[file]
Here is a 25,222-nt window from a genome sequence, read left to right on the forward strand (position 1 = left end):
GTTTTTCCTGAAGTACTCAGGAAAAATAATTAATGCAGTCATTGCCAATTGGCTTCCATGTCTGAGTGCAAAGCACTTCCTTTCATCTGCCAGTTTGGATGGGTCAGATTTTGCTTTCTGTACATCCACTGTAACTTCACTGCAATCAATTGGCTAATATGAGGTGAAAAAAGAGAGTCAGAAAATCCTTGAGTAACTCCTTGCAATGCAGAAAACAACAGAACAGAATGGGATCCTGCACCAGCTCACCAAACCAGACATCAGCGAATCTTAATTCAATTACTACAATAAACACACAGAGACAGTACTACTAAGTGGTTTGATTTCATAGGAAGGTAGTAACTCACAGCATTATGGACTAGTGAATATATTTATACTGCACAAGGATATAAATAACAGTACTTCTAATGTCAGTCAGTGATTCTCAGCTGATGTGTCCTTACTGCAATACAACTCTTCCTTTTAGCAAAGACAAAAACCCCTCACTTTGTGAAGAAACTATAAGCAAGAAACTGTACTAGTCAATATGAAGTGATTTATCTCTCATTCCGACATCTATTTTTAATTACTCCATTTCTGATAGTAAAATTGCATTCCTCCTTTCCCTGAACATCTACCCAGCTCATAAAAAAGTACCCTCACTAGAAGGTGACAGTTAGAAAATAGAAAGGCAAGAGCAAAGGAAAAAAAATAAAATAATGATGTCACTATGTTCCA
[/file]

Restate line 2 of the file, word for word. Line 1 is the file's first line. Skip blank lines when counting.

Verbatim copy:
GTTTTTCCTGAAGTACTCAGGAAAAATAATTAATGCAGTCATTGCCAATTGGCTTCCATGTCTGAGTGCAAAGCACTTCCTTTCATCTGCCAGTTTGGATGGGTCAGATTTTGCTTTCTGTACATCCACTGTAACTTCACTGCAATCAATTGGCTAATATGAGGTGAAAAAAGAGAGTCAGAAAATCCTTGAGTAACTCCTTGCAATGCAGAAAACAACAGAACAGAATGGGATCCTGCACCAGCTCACCAAACCAGACATCAGCGAATCTTAATTCAATTACTACAATAAACACACAGAGACAGTACTACTAAGTGGTTTGATTTCATAGGAAGGTAGTAACTCACAGCATTATGGACTAGTGAATATATTTATACTGCACAAGGATATAAATAACAGTACTTCTAATGTCAGTCAGTGATTCTCAGCTGATGTGTCCTTACTGCAATACAACTCTTCCTTTTAGCAAAGACAAAAACCCCTCACTTTGTGAAGAAACTATAAGCAAGAAACTGTACTAGTCAATATGAAGTGATTTATCTCTCATTCCGACATCTATTTTTAATTACTCCATTTCTGATAGTAAAATTGCATTCCTCCTTTCCCTGAACATCTACCCAGCTCATAAAAAAGTACCCTCACTAGAAGGTGACAGTTAGAAAATAGAAAGGCAAGAGCAAAGGAAAAAAAATAAAATAATGATGTCACTATGTTCCA